Two dragons face off
Research aims to uncover which paddlers are actually pulling their weight
A decade-long “professional disagreement” between a MacEwan physicist and a kinesiologist is finally on its way to being solved.
Back in 2007, Dr. Orla Aaquist, assistant professor in Physics, joined Dave Kato, assistant professor in the Bachelor of Physical Education Transfer program, on a dragon boat team. Dave had already been with the team for a few years and knew the captain’s strict rules around paddling style. So when he saw a few flaws in technique from his seat behind Orla, he started to jokingly give the physics prof a bit of grief.
“As a kinesiologist, it made sense to me that the biomechanics of the strokes the captain was talking about would generate the greatest amount of force,” says Dave.
But that wasn’t enough evidence for the physicist.
“There were all these rules about where to put the strongest paddlers, how to hold the paddle, how to do the paddling and how to pull to get the maximum progression of the boat through the water,” says Orla. “But I couldn’t see how being a little bit out of sync or splashing a bit would make that much of a difference.”
So he asked (and kept asking) the question, “How do you know?” Several discussions later when everyone conceded that they really didn’t know, Orla started thinking about how to find out.
“You can get a sense of how fast the boat is going and how smooth the ride is by watching, but putting pressure and motion sensors on the paddles, and a flow metre at the front of the boat would actually allow you to quantify what was happening,” says Orla.
But as so often is the case, what sounds simple in principle isn’t actually so in practice. Affordable technology that could help answer the question didn’t exist, so the two profs put the idea in dry dock—until about six months ago.
Now Dave and Orla have teamed up with Dr. Jeffrey Davis, assistant professor in the Bachelor of Science in Engineering Transfer program, whose experience in sensor technology and mechanical engineering is helping them finally answer the decade-old question.
In the Winter 2017 term, the three profs mentored second-year Bachelor of Science student Aassem Askari in an independent research project that involved the initial programming, testing possible locations for the sensors on the paddle and building a prototype. While the initial prototype is promising, it’s also a bit unwieldy—sensors are attached with Velcro and the wires connecting the processor tend to get in the way.
So Mahir Jarif, a first-year engineering student, is taking Aassem’s initial research a step further—printing specialized units to mount sensors directly on the paddle and expanding the system to collect data from multiple paddles at once.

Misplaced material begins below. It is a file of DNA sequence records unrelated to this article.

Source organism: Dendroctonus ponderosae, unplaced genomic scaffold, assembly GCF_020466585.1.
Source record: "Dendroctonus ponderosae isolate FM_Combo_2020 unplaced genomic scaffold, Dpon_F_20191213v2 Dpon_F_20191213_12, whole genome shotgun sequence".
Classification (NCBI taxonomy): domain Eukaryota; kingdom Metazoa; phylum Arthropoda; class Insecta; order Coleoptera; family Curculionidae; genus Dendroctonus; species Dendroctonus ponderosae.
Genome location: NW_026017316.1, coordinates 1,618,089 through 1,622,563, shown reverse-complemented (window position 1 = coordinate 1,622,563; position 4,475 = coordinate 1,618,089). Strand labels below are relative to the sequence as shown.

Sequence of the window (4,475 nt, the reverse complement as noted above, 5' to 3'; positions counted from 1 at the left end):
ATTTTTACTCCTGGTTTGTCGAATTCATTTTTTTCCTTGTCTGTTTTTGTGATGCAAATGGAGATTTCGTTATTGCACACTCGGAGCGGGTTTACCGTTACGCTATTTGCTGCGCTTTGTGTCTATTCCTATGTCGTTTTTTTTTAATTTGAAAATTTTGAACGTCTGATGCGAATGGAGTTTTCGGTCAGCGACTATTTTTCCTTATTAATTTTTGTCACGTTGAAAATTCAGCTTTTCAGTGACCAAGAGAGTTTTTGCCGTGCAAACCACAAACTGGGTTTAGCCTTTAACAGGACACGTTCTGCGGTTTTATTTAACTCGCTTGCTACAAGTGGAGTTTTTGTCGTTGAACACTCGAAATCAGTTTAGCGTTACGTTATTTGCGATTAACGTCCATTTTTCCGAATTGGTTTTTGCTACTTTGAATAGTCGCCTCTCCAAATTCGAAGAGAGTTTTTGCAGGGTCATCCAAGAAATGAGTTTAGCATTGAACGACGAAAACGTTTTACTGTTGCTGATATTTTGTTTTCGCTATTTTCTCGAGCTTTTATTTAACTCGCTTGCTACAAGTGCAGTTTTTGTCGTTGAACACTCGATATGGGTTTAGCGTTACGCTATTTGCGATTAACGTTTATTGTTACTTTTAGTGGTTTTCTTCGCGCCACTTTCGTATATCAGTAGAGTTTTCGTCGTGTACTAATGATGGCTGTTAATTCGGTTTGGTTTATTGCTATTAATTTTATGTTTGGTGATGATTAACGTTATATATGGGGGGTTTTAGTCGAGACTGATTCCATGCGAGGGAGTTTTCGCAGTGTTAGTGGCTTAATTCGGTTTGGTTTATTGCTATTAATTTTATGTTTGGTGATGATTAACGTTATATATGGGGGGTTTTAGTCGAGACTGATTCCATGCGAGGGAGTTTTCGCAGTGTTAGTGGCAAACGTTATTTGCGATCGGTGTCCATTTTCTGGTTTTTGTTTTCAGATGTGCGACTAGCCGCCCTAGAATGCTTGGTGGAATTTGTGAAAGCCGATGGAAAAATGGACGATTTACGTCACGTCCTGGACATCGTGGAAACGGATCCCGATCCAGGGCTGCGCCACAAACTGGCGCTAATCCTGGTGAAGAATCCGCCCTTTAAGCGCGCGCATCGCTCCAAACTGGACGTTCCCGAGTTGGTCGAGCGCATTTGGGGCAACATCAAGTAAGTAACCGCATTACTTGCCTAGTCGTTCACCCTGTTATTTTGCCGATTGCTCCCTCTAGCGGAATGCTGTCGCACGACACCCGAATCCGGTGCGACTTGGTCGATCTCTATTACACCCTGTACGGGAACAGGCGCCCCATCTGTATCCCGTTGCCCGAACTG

Faculty members Dave Kato, Jeffrey Davis and Orla Aaquist are working with student researchers, including Mahir Jarif (seated), to develop the dragon boat paddle prototype.
It will take time and the work of several more students, but eventually the project will involve outfitting all 20 members of a dragon boat team with custom paddles fitted with the detection system, and mounting another sensor on the front of the boat to measure its progression through the water.
“As they paddle, we would be collecting data about their strokes, the force of the paddle and the motion of the paddle, so we can tell the team something about how they are working together,” explains Orla.
In other words, finding out who’s pulling their weight. And the same technology could be used for kayaking, canoeing or rowing—and basically any other water sport that uses a paddle.
“The technology is actually quite inexpensive,” says Jeff. “Right now the challenge is reducing the size of the prototype so everything fits on the paddle. Once we are able to create a set of interconnected paddles, we may even be able to rent them out to people who want to look at the efficiency of their strokes—which means there’s potential for this project to be revenue generating.”
But all three profs agree that the biggest benefits of this project go far beyond dollars and cents—or proving who’s right.
“It’s such a great opportunity for undergraduate students to see how research evolves and comes alive,” says Dave. “This isn’t theoretical—they get the chance to actually build something, test it and refine it. And the project is also multidisciplinary, which means that students can see how expertise from different departments comes together.”
It’s one of the biggest benefits Mahir has seen in his experience, so far. “It’s so valuable to see how one simple project can bring so many different ideas and areas of expertise together. You can really see how everything's connected, and learn from different people.”
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